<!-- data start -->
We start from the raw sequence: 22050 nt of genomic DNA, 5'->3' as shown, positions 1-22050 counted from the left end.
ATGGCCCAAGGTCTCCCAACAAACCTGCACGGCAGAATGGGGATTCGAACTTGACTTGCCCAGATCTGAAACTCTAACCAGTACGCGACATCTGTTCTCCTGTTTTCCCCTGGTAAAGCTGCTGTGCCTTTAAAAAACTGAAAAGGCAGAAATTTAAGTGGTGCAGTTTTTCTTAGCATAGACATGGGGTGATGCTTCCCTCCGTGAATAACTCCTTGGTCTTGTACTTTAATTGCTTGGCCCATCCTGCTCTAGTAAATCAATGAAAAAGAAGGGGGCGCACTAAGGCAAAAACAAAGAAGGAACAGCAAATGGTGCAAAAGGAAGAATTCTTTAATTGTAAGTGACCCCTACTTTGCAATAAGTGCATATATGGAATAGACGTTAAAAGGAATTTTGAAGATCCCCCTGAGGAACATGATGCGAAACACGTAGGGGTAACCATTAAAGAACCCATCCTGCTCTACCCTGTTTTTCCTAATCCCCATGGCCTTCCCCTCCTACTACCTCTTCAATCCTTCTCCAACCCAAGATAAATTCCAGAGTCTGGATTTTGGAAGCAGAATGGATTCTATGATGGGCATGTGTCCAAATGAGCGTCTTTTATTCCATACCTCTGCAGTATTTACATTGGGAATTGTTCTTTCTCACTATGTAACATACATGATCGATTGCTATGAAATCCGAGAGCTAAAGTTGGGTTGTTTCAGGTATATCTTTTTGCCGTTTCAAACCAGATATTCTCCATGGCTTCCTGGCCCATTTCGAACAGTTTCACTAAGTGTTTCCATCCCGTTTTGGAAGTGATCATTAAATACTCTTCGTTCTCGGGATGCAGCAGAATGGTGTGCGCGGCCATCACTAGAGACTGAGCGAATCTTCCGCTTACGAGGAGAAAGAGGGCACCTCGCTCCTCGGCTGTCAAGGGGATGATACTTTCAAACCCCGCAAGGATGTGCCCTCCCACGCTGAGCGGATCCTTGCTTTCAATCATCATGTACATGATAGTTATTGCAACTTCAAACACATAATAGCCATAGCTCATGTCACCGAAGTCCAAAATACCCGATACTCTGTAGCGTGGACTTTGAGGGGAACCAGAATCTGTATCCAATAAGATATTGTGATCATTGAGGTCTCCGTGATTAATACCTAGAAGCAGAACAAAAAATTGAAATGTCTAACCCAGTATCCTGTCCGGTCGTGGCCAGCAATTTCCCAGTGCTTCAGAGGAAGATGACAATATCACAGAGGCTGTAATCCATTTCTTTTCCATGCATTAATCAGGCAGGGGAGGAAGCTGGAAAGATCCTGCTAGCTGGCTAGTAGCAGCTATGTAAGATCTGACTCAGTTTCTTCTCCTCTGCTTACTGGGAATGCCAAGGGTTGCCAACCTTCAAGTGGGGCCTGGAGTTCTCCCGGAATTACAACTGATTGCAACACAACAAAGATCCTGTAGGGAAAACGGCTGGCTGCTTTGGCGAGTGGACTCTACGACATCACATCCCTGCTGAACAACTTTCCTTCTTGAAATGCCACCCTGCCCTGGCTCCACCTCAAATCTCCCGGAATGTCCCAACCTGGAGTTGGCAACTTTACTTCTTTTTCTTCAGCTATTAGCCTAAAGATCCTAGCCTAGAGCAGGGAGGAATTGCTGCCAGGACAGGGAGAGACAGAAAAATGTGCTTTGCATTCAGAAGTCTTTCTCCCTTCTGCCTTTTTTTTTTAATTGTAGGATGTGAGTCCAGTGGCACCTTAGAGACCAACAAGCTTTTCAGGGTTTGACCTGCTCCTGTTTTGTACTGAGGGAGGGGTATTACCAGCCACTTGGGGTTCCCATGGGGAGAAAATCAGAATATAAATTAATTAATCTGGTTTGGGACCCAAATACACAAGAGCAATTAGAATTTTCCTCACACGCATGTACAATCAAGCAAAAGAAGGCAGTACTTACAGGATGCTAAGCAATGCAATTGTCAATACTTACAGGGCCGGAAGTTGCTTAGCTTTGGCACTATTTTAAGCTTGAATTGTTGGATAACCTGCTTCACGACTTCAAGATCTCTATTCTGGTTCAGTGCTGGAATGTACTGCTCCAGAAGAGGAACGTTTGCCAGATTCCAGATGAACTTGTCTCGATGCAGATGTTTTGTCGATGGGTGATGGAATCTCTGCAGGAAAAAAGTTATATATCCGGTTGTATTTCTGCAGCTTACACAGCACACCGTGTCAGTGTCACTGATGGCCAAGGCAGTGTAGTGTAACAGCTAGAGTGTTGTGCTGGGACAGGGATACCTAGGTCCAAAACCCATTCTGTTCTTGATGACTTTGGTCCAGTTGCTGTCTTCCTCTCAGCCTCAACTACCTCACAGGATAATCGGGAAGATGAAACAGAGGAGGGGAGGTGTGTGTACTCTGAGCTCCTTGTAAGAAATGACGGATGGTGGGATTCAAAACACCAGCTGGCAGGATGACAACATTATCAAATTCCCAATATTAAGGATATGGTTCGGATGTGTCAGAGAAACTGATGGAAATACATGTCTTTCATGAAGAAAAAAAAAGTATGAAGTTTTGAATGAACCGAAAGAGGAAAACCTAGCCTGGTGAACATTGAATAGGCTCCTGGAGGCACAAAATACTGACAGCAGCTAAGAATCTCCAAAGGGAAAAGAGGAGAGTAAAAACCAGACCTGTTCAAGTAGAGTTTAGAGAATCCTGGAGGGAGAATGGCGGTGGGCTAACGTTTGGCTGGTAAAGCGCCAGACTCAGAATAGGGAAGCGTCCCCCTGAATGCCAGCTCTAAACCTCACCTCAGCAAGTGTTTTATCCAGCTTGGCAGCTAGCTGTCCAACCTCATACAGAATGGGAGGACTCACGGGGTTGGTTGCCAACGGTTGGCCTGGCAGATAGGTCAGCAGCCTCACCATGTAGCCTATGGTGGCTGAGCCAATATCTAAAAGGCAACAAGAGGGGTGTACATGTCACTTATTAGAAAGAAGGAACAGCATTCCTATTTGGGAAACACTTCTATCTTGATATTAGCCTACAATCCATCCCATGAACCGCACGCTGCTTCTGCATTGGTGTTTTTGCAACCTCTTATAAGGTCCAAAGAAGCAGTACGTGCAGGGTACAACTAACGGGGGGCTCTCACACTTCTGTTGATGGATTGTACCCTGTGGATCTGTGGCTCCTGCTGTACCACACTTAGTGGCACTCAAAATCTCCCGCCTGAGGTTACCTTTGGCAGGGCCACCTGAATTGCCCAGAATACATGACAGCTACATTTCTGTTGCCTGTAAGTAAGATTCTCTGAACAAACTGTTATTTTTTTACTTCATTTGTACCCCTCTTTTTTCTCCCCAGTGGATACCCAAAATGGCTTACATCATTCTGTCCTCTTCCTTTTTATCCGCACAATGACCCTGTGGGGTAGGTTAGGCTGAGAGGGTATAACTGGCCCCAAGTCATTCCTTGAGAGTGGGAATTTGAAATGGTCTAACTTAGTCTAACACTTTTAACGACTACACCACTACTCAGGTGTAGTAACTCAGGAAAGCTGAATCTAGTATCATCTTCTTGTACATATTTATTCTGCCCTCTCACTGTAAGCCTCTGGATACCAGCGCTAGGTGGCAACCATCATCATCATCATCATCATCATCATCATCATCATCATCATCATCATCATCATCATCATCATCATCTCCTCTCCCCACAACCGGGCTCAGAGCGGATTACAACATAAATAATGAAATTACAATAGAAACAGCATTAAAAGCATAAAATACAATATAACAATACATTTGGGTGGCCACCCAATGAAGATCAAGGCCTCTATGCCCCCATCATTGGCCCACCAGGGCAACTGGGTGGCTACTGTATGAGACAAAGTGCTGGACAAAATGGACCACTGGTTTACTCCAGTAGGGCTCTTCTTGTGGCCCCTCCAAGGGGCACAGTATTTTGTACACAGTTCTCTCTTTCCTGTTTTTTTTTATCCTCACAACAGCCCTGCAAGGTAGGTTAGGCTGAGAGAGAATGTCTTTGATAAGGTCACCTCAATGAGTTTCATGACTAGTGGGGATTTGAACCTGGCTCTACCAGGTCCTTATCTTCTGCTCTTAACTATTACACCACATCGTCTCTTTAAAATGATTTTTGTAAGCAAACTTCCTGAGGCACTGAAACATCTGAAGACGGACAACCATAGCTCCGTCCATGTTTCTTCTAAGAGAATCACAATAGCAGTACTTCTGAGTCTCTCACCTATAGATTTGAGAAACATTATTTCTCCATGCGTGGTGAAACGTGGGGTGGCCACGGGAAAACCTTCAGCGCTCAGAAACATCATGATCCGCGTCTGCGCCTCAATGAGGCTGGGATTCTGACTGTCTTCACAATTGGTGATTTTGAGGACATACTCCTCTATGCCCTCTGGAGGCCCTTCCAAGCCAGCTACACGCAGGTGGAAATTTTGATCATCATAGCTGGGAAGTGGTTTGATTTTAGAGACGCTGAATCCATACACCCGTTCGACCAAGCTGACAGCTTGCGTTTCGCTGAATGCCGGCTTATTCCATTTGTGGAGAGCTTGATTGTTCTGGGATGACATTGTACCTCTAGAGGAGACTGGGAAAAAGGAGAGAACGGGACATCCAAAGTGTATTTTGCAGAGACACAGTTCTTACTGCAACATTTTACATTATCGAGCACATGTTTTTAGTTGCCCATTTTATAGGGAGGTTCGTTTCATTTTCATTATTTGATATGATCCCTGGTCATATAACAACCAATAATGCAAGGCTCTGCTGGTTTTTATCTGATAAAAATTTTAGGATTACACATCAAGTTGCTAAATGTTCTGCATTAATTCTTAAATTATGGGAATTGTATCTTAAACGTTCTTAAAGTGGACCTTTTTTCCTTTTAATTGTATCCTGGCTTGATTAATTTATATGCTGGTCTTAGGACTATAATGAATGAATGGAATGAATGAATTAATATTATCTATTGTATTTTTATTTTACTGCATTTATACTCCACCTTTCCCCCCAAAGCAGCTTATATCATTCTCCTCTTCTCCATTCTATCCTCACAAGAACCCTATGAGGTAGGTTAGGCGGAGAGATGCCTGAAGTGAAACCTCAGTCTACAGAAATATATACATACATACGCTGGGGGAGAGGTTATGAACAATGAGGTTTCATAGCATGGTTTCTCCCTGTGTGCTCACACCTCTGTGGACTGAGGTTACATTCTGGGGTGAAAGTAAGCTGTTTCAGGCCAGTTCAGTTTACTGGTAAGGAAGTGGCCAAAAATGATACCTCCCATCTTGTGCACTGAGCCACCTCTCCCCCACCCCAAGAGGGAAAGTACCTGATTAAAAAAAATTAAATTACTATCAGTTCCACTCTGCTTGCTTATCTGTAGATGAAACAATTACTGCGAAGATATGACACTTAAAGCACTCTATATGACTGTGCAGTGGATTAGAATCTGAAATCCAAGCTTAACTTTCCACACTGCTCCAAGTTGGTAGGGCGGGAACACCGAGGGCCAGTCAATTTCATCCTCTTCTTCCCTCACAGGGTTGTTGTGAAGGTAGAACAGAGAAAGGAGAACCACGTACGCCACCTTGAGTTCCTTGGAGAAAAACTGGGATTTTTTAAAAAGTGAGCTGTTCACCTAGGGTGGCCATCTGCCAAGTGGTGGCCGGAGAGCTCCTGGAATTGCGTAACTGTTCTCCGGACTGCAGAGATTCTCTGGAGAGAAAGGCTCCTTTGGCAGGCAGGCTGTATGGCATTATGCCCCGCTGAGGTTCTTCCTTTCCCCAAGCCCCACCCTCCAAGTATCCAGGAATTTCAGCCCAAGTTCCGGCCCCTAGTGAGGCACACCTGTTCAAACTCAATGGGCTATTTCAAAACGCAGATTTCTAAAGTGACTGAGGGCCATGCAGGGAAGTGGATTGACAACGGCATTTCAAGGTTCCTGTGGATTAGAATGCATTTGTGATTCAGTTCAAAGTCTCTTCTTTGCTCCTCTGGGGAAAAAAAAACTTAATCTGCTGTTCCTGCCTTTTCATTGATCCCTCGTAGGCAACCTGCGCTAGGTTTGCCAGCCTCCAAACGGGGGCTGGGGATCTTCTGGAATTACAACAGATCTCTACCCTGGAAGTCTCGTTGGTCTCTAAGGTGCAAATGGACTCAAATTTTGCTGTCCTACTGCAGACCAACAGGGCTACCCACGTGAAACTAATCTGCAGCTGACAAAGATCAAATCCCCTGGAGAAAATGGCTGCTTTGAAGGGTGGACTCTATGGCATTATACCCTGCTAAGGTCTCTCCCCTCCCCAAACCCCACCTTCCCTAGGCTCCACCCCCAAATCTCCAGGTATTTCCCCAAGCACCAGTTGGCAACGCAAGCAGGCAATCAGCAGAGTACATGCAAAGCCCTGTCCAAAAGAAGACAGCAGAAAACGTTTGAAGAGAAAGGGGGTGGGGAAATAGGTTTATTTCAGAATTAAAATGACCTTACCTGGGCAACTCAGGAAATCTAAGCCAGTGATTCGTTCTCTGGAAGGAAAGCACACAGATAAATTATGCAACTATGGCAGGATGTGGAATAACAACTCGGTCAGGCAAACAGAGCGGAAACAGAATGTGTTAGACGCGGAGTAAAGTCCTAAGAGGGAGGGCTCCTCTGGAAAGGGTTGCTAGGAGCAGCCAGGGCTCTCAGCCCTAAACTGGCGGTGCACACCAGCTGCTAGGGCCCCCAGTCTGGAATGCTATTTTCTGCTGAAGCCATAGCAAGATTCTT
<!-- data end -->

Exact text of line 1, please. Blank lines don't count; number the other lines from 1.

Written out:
We start from the raw sequence: 22050 nt of genomic DNA, 5'->3' as shown, positions 1-22050 counted from the left end.